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Live Carnivorous Plants Kits

Buy Live Carnivorous Plants Kits Here!

Instructions for Live Carnivorous Plants Terrarium


Grow your own feared and famous meat eating plants! Carnivorous plants are fascinating to grow and not as hard as you might think. North American carnivorous plants are native to peat bogs. They require a humid atmosphere and moist, acidic soil of low mineral content. Carnivorous plants eat insects to supplement the poor mineral nutrition in the soil they naturally grow in.

This kit comes in several options, from all Venus Flytraps to one each of a Flytrap, Pitcher Plant and Sundew. We will include information on all plants here, but you may not have ordered all of them discussed in this instruction sheet.

The lid is not necessary for humidity in this kit so long as you keep the soil moist – but is good for keeping children of all ages from touching the plants.

Setting up your Terrarium:

  1. Get ready to get dirty! Put some old newspaper or paper towels down on your work area.
  2. Open the bag of peat moss and place in the bottom of the terrarium.
  3. Add 1 and 1/3 cups of water. Mix well. WATER: For creating the terrarium initially you may use tap water. For all future watering you will need to provide rain water, reverse-osmosis water or buy distilled water (with no minerals added) from the store. Over time, tap or bottled water will kill them. Boiling the water does not help.
  4. Unwrap your plants from the shipping bag. Now remove any dead traps, leaves or pitchers from the plants with sharp scissors. Don’t worry if they are wilting, they spring back in a few days.
  5. Plant your plants! Make sure the roots are completely covered by your soil mixture. You can make a little mound of it in the place you want to plant your new friend, so that the roots are covered.

Hints: Are the leaves turning black after planting? This usually means the plant needs time to adjust to transplanting. If the old leaves die back, it does not mean that the plant is dead. Just trim them off. New growth will probably become evident in 2 to 3 weeks. Any flytraps that closed during shipping usually reopen within a week. Never give your plants ANY kind of fertilizer, it will kill them.

Water: These are bog plants so the soil should be soggy. Make sure to add more water weekly. Add it to the side of the terrarium, as these plants do not like wet leaves. Never let the soil dry out.

Food: Carnivorous plants live—as do other green plants—on water, air, minerals, and sunlight. Feeding them is not necessary, but it is a fun activity! Do not feed them until a week after setting up your terrarium. Feed them 1 living or dead soft-bodied insect, per whole plant, one to four times a month. It is a myth to feed them raw meat. It may contain salt and preservatives that can harm or kill carnivorous plants. Only feed insects.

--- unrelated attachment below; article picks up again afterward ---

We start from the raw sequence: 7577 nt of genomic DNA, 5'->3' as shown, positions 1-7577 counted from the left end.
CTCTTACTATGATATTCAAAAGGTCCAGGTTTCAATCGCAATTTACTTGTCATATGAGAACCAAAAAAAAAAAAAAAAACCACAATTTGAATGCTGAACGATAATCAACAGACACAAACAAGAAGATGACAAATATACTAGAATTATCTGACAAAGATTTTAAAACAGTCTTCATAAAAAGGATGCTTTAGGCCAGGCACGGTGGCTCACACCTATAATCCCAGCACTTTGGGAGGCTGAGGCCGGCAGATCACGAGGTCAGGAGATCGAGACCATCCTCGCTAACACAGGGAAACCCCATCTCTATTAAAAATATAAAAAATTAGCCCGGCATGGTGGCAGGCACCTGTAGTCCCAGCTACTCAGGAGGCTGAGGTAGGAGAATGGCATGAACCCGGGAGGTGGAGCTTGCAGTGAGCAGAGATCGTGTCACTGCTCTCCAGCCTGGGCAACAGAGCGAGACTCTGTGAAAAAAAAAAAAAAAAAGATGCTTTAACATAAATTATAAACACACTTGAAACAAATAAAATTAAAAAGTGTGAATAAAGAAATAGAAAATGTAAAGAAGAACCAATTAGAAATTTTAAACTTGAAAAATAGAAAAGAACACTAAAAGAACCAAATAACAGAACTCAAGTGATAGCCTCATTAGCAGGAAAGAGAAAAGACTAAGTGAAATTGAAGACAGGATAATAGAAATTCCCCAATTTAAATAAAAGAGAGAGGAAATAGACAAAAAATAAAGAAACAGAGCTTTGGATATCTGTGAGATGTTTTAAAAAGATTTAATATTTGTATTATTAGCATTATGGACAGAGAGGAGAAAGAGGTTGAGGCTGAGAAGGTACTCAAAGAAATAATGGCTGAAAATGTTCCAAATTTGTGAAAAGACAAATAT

Light: They love strong light. Grow indoors next to a sunny window where they can get sunlight for 4 or more hours each day. Sunlight through clouds is fine.

Dormancy: Depending on what plant you purchased, your plants might have a dormant season (winter). In the winter, many will lose leaves as they go dormant. Trim these off. They will grow back more in the spring. We suggest you research more online about this- like if you want, you can even put certain plants into the refrigerator for a couple of winter months to get a big spring growth!


carnivorous-plant02Venus Flytrap. The leaves of a Venus Flytrap are covered with fine hairs. Insects are attracted to the trap by nectar secreted from numerous glands around its edges. When an insect lands on the plant, the pressure on the hairs causes the jaw-like foliage to snap closed, trapping the insect inside. Glands in the trap then secrete digestive juices which consume the insect, and then the trap reopens within 3 to 5 days. If your Flytrap puts out a flower stalk it should be trimmed off. If you decide to let it flower remember that it will steal nutrients from the plant that could be used for more traps. Don’t be tempted to play with the traps of the Flytrap. Each trap has a limited number of closings- only 3 or 4 times. Then the leaf with the trap will die, to be replaced later with a new one. Each ‘false alarm’ trap closing robs the plant of resources so avoid poking it with your finger. As these plants mature their traps will turn black. All you have to do is cut the black traps off and watch as new traps appear in about six weeks. In the winter, their leaves dry up and turn black as they enter dormancy. They will regrow right back every spring.

Pitcher Plant. The unsuspecting insect crawls down the cylindrical stem in search of sweet smelling nectar. It is unable to get out! The plant hairs all point down making an escape impossible. The hopeless insect is then slowly dissolved in the liquid in the bottom of the pitcher and becomes plant food.

Sundew Plant. It looks harmless but it lures, captures, and digests insects using stalked sticky glands covering the leaf surface. It is some of the stickiest glue in nature! Gnats, mosquitoes and other small insects get stuck and then their body fluids are absorbed by the plant.


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